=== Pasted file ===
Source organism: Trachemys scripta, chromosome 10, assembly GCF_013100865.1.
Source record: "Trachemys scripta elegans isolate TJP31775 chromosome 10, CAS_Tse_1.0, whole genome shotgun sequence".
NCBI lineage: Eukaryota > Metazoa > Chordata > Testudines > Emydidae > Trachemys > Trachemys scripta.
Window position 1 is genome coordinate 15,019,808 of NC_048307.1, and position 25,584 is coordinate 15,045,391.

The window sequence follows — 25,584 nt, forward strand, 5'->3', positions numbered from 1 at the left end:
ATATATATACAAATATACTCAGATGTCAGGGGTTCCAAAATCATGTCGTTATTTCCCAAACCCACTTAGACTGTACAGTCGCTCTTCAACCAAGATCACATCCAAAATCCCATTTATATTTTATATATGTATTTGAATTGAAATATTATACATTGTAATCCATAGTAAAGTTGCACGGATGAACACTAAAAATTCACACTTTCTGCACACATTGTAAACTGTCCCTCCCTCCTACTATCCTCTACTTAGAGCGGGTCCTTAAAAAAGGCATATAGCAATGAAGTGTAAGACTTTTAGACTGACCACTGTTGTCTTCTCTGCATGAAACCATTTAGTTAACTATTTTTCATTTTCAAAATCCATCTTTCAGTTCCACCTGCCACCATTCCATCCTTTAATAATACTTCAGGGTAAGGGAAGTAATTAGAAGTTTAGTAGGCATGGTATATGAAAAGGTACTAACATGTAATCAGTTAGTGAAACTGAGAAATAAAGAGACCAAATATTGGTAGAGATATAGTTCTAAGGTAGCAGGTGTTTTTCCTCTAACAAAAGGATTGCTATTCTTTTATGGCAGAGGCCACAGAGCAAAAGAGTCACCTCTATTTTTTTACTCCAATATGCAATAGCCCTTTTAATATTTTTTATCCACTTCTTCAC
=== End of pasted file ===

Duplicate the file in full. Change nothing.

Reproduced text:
Source organism: Trachemys scripta, chromosome 10, assembly GCF_013100865.1.
Source record: "Trachemys scripta elegans isolate TJP31775 chromosome 10, CAS_Tse_1.0, whole genome shotgun sequence".
NCBI lineage: Eukaryota > Metazoa > Chordata > Testudines > Emydidae > Trachemys > Trachemys scripta.
Window position 1 is genome coordinate 15,019,808 of NC_048307.1, and position 25,584 is coordinate 15,045,391.

The window sequence follows — 25,584 nt, forward strand, 5'->3', positions numbered from 1 at the left end:
ATATATATACAAATATACTCAGATGTCAGGGGTTCCAAAATCATGTCGTTATTTCCCAAACCCACTTAGACTGTACAGTCGCTCTTCAACCAAGATCACATCCAAAATCCCATTTATATTTTATATATGTATTTGAATTGAAATATTATACATTGTAATCCATAGTAAAGTTGCACGGATGAACACTAAAAATTCACACTTTCTGCACACATTGTAAACTGTCCCTCCCTCCTACTATCCTCTACTTAGAGCGGGTCCTTAAAAAAGGCATATAGCAATGAAGTGTAAGACTTTTAGACTGACCACTGTTGTCTTCTCTGCATGAAACCATTTAGTTAACTATTTTTCATTTTCAAAATCCATCTTTCAGTTCCACCTGCCACCATTCCATCCTTTAATAATACTTCAGGGTAAGGGAAGTAATTAGAAGTTTAGTAGGCATGGTATATGAAAAGGTACTAACATGTAATCAGTTAGTGAAACTGAGAAATAAAGAGACCAAATATTGGTAGAGATATAGTTCTAAGGTAGCAGGTGTTTTTCCTCTAACAAAAGGATTGCTATTCTTTTATGGCAGAGGCCACAGAGCAAAAGAGTCACCTCTATTTTTTTACTCCAATATGCAATAGCCCTTTTAATATTTTTTATCCACTTCTTCAC